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New insights into the link between kidney stones and urinary tract infections

Kidney stone disease (KSD) and urinary tract infection (UTI) frequently coexist, and stone removal may reduce the risk of recurrent UTI, the authors of the systematic review concluded.

The review shows that the relationship between KSD and UTI is bidirectional, as stone formers have a high prevalence of UTI and patients who are evaluated for UTI have a high prevalence of KSD. A recent retrospective study of 819 stone formers and 2,477 individuals without a history of KSD showed a 6- to 7-fold increased risk of UTI, including patients with calcium oxalate or urate stones.

Bhaskar K. Somani, MD, University Hospital, Southampton, England, reported that several other studies included in the review showed that stone removal was associated with lower rates of UTIs, including significantly It can reduce the recurrence rate of UTI in patients with a history of infection. , and Current Urology Reports.

“Our SR [systematic review] co-authors clearly indicated that UTI and KSD Regardless of stone composition, active intervention with stone removal should be recommended in such patients, especially when urinary tract infection recurs or other risk factors are present,” the authors wrote. “To prevent further UTI episodes, stone cultures must be obtained, if possible, so that an effective targeted antibiotic regimen can be tailored to bacterial prevalence.”

Chronic/recurrent UTI vs. The formation of the stone dates back more than 30 years. A study involving 43 patients with bacteriuria and kidney stones differentiated patients with stone-related infection and bacteriuria from those with UTI and without KSD. The authors of this earlier report concluded that “active stone intervention aimed at eradicating infection could eliminate the risk of permanent UTI.”

Somani and co-authors note that the nature of the association remains unclear. However, the observed increased risk of urinary infections in KSD patients “must be determined whether UTI is the main driver of stone formation or whether bacterial colonization on stones increases the risk of severe sepsis”. In addition, there is no consensus on the optimal management of patients with kidney stones that may lead to UTI. Supporting the hypothesis that treatment of KSD could provide a solution for recurrent UTIs in this cohort. They also wanted to determine the current hypothesized mechanism of bacterial influence on stone formation and growth.

From 1,900 publications, the authors narrowed the list down to 17 articles. Past 10 to 20 years Multiple published studies have identified an association between KSD and UTI. Others have provided insights into the nature of the association.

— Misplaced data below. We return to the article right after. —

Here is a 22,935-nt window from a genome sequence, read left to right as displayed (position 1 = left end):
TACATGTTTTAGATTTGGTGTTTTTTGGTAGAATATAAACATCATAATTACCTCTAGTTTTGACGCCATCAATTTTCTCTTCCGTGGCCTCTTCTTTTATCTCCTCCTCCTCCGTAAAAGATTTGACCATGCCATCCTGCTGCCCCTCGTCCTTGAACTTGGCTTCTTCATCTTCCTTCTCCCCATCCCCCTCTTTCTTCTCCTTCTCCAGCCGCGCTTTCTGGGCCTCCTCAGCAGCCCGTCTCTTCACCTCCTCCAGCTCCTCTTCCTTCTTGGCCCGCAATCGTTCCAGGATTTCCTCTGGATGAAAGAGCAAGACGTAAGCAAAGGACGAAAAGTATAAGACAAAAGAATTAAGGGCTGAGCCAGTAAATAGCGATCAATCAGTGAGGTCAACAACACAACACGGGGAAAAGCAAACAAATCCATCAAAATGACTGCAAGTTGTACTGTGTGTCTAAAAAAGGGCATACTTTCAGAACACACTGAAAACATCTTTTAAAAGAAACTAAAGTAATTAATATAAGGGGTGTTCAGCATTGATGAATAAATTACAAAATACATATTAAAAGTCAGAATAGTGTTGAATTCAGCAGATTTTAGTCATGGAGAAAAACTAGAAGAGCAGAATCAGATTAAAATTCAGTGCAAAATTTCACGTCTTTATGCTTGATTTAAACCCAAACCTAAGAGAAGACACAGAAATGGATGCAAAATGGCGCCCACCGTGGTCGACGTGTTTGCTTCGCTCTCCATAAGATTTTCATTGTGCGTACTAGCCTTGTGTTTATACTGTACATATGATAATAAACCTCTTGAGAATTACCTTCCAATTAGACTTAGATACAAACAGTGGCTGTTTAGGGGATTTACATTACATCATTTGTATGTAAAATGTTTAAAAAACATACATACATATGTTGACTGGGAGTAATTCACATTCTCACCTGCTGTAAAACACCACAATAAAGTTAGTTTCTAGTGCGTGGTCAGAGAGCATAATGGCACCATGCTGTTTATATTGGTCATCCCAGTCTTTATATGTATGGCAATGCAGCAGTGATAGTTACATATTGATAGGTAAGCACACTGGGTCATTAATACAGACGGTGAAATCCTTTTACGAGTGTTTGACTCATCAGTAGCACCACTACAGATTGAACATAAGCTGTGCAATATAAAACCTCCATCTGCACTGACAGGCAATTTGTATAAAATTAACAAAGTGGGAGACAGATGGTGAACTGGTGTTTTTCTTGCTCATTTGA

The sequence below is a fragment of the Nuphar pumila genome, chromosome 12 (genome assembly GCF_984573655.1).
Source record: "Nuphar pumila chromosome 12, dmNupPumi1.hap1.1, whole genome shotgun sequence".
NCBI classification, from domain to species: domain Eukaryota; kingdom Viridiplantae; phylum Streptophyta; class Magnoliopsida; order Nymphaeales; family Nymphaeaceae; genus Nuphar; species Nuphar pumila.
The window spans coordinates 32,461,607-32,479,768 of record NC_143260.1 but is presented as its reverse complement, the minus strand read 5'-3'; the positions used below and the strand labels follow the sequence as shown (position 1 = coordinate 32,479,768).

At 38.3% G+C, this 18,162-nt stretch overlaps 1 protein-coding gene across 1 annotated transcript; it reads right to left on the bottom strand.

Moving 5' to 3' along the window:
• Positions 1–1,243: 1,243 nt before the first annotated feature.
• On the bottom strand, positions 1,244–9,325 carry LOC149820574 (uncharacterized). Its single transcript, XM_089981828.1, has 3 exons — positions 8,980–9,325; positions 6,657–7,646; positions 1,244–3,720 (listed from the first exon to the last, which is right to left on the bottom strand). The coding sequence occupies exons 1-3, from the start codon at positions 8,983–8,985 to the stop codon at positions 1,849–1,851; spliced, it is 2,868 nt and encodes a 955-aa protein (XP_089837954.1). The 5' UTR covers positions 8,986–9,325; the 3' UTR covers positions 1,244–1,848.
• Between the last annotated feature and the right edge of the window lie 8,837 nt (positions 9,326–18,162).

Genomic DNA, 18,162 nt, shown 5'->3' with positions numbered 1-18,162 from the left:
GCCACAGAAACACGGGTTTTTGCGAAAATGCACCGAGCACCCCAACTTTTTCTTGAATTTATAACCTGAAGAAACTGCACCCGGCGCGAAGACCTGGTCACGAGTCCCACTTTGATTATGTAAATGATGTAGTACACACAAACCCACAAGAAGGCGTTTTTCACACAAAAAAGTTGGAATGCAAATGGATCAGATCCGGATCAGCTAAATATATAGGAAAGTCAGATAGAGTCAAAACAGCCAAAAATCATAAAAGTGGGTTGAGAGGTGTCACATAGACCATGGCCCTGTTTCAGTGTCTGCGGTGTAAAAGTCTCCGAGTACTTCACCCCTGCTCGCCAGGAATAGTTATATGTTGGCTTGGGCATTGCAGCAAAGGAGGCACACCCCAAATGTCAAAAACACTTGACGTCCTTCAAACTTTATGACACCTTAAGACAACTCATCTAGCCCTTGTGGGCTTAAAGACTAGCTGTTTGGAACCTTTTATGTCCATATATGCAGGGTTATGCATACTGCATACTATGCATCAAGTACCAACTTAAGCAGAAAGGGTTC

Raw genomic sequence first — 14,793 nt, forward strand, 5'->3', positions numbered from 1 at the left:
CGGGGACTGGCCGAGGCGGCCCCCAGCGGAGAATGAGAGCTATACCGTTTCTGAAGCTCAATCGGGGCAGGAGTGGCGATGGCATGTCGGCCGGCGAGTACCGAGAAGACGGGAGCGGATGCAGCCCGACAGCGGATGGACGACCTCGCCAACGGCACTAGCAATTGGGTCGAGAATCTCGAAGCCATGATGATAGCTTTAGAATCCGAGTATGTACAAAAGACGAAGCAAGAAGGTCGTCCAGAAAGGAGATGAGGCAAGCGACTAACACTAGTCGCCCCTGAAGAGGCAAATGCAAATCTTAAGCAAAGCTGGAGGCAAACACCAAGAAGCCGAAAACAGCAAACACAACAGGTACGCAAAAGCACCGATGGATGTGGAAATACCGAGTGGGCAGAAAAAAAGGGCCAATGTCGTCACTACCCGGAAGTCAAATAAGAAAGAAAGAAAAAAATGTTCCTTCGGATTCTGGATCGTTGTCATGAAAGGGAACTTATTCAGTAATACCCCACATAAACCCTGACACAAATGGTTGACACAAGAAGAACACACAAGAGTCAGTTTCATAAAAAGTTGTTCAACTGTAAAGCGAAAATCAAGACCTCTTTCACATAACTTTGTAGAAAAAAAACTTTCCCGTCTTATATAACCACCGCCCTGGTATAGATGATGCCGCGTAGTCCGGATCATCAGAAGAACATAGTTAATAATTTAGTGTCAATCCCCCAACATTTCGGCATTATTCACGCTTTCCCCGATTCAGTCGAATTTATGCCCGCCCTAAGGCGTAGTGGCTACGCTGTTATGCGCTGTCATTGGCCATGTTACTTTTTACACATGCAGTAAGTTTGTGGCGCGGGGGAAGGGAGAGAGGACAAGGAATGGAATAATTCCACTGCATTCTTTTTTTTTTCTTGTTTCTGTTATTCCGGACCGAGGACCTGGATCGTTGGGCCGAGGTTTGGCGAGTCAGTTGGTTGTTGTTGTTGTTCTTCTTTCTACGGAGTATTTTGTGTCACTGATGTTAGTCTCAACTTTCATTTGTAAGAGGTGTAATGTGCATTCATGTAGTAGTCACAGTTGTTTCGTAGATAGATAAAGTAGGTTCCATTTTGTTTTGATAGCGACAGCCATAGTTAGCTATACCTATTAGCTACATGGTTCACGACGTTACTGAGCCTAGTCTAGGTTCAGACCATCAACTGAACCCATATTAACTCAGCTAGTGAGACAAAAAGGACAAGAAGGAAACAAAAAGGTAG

One study of 1,325 adults with KSD The 7-year study showed that the incidence of positive urine cultures was 28%, significantly higher than in the general population. The researchers further found that UTIs most frequently occurred with Proteus Infections are associated with patients with magnesium ammonium phosphate stones. Somani and co-authors say oxalate-containing stones predominate in patients without infection.

In a study of 100 patients with urinary tract In a study of patients with systemic symptoms, 79% had infections, mainly by E. coli (30%), Proteus (19%) and Klebsiella (11%). Almost 20% of infected patients had KSD.

Just last year, a comparison of stone formers and non-stone formers with a median follow-up of 19 years showed an infection rate of 18.7 % in stone formers and 14.1 % in controls Of the 155 stone formers who developed a UTI, 63 had at least one recurrence of the stone, which Somani and colleagues interpret as evidence of “a strong link between these conditions.”

This difference translates to a risk of UTI of 5.73 (P

A comparison of A prospective study of 100 patients undergoing elective stone resection showed a prevalence of UTI of 36%. The most common bacterial species in urine samples was E. Escherichia coli , Enterococcus species and Klebsiella/Enterobacter species, while E. coli , P. kiwifruit and Cray Botrytis species are most commonly found in the stone matrix. The study also showed that recurrent UTIs were associated with “almost all kidney stone components.”

This review includes several studies investigating the hypothesis that surgical intervention for stones may reduce bacterial burden, recurrent UTI. , and bacteriuria. A cohort study involving 103 patients with a history of recurrent UTI and KSD demonstrated that stone removal resulted in UTI resolution. As the stone-free rate decreased during the 12-month follow-up period, so did the infection-free rate (P

On the other hand, a retrospective analysis of 120 patients with recurrent UTI and KSD showed that 52% had recurrent postlithotomy infection. E infection. Escherichia coli was associated with successful clearance of the infection, while Enterococcus was associated with unsuccessful clearance. The observations suggest that administration of antibiotics before or after stone removal may alter the effect of surgery on recurrent UTIs, Somani and coauthors noted.

“Future work should focus on enhanced techniques that should analyze the original molecular mechanisms underlying the crystallization of organic and inorganic components in urine to finally resolve the ‘chicken and egg’ dilemma,” the authors concluded in said in. “Perhaps, a real cost and quality of life analysis of the treatment and monitoring of these patients should also be considered.”

  • author['full_name']

    Charles Bankhead is a Senior Editor in Oncology and also covers Urology, Dermatology and Ophthalmology. He joined MedPage today in 2007. focus on


The authors report no industry relevance.




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